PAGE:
Kathy Kowal of Amsterdam tries to bring her children each year to the Ukrainian Easter bazaar at the St. Nicholas Ukrainian Catholic Church to give them a taste of a heritage she could easily have let slip away.
Her father was Ukrainian, but he passed away when she was young. She got to see some Ukrainian traditions when she visited her grandparents, “but they didn’t teach us too much, just liked to spend time with us,” she said.
Kowal and her young daughter watched Saturday as sisters Olga and Xrystyna Szyjka painted pysanky, traditional Ukrainian Easter eggs.
“It feels good,” she said.
The annual bazaar was held Saturday in a meeting room of the church, where Ukrainian crafts from pysanky to the popular matryoshka stacking dolls covered display tables. The Rev. Marian Kostyk served up varenyky (more widely known by its Polish name, pierogies), kovbasa (sausage), borshch, holubtsi (cabbage rolls) and homemade pastries and tarts.
The bazaar is both an Easter celebration, with traditional paska Easter cakes in addition to the pysanky, and a fundraiser for the 105-year-old church, which serves as the cultural, social and religious center of the Ukrainian community in Amsterdam.
“Certainly it’s much smaller than it had been in its heyday in the ’50s, ’60s, through the ’80s,” said Martha Swidersky, a volunteer at the event. “It was a very large community.”
At that time, she said, hundreds showed up for the bazaar to peruse table after table of kovbasa, cakes and other foods and handmade crafts.
Ukrainians flowed into the U.S. during and after World War II, fleeing repression and danger. Many found work in the factories of Amsterdam and other Capital Region industrial cities.
“I was brought up speaking Ukrainian exclusively until I was about 4 years old,” said Swidersky. “We didn’t have a TV in the house, and I basically had to learn English when I went to preschool.”
By the time her sister came along, about eight years later, the family had a TV. Her younger sister was hooked on shows like “Lassie” and picked up English at a much younger age. The sisters attended special Ukrainian classes every Saturday, along with other Ukrainian and Ukrainian-American children, to learn Ukrainian history, literature and composition.
When the factories closed, many Ukrainians found work elsewhere, she said.
The community is smaller now, but still close. Taras Kostyk and his sister, Anastasia, came over from Ukraine when they were young. Their father, Marian, eventually became the pastor of St. Nicholas.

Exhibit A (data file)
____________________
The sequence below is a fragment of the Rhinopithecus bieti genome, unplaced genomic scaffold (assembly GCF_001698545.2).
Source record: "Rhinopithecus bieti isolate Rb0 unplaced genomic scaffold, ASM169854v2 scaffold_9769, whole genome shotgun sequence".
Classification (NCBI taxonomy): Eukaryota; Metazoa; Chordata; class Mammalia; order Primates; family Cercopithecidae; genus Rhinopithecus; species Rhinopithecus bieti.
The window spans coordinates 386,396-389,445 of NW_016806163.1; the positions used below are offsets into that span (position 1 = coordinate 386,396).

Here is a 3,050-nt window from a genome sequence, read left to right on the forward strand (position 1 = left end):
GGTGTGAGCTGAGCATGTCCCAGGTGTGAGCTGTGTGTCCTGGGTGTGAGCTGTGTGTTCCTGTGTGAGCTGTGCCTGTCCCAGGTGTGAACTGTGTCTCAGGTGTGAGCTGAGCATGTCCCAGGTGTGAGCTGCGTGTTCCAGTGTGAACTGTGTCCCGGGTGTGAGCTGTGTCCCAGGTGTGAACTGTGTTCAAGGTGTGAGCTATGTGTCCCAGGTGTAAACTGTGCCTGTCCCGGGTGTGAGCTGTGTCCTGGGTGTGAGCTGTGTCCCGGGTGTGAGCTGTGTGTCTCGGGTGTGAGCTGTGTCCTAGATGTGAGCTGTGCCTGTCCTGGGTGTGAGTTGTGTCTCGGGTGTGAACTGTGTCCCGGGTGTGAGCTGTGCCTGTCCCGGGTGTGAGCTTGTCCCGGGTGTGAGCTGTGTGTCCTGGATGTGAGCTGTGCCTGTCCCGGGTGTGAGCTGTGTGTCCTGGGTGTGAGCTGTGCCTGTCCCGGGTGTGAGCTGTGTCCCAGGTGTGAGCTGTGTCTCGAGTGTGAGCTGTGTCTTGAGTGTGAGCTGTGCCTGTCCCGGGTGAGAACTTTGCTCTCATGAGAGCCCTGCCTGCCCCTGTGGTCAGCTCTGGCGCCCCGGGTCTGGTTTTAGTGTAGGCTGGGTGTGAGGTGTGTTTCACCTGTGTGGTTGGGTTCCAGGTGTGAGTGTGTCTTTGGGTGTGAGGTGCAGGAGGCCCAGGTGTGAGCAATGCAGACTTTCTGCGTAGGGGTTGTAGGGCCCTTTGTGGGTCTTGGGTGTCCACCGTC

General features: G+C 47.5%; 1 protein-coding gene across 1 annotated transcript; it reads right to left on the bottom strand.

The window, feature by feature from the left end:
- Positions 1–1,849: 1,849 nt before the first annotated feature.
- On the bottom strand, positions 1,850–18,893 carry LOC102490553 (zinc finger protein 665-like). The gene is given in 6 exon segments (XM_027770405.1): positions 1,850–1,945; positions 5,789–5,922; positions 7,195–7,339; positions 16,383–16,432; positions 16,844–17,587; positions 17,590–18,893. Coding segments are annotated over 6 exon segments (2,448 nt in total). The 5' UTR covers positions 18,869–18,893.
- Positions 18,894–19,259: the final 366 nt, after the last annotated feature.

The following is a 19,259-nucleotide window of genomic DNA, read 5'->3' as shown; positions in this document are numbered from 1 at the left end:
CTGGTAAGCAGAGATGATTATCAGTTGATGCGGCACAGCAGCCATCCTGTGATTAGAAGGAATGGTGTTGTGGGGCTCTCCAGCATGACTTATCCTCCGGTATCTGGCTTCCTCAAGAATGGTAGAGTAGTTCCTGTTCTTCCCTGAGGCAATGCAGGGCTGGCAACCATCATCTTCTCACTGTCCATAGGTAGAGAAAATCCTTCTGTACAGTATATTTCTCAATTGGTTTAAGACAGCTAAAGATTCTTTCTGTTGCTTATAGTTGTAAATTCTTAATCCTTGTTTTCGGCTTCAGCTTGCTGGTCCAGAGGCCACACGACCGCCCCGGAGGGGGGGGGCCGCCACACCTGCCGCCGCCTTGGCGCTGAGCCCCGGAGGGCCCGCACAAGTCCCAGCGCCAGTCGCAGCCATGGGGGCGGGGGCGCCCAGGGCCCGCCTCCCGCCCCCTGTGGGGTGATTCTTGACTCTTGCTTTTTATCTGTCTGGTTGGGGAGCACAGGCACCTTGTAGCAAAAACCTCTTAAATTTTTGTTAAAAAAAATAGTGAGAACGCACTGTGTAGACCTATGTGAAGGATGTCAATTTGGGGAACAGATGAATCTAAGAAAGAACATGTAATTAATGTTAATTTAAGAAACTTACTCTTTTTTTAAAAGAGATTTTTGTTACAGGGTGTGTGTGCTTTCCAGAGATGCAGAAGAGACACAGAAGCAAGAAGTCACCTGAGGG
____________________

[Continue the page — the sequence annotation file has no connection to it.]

“We all kind of stick together within our Ukrainian community,” said the 27-year-old Taras Kostyk. “We all try to help out, help maintain the church.”
When Ukrainians get together today, it’s not long before they begin to talk about the events in Ukraine — “the war,” Taras calls it, between Russian-backed separatists in eastern Ukraine and the Ukrainian military that has made disputed territory of nearly a third of the country and caused a steep crash in the Ukrainian currency.
Taras’ mother is from Donetsk, one of the eastern cities hardest hit by the violence.
“We have family in both eastern and western Ukraine, on both sides of everything going on,” he said. “It’s been frustrating for everybody to see things unfold. We all support one unified Ukraine.”
Next to a raffle jar to support the church at Saturday’s bazaar was another jar to collect donations for medical supplies for Ukrainian soldiers and support those forced out of the east by violence. So far, the Capital Region has collected about $15,500 toward a $25,000 goal.
The amount raised to support the church wasn’t available Saturday.
As Taras and Anastasia Kostyk wrapped up varenyky and holubtsi at the back of the room, the Szyjka sisters were joined by the Susi sisters, 13-year-old Sonia and 11-year-old Eden, in making pysanky.
The Susi sisters’ mother is Slovak, and Sonia Susi said she learned how to make the Slovakian version of pysanky on a trip to Slovenia last summer. She came to the bazaar Saturday to learn the Ukrainian version, and to check out the matryoshka dolls.
Pysanky are a “very traditional and ancient art,” said Xrystyna Szyjka.
“We have done this all our lives,” she said, “since we were kids in Ukrainian school, elementary age, and now as working adults. It’s our honor, and this is for real and true, to be able to share this with young people, because this is the only way that our, like any, traditions live on.”
The sisters were born and raised in Amsterdam by Ukrainian parents, Xrystyna Szyjka explained as she painted black lines on a bare eggshell in the traditional “eight-pointed rose” pattern, a symbol of love and caring.
“We’re very proud to be from Amsterdam, a small city of immigrants from all kinds of nationalities,” she said. “And we’re honored to share ours and learn about others because our Ukrainian national poet laureate, Taras Shevchenko, taught to always learn from others but never forget your own. And that’s our philosophy.”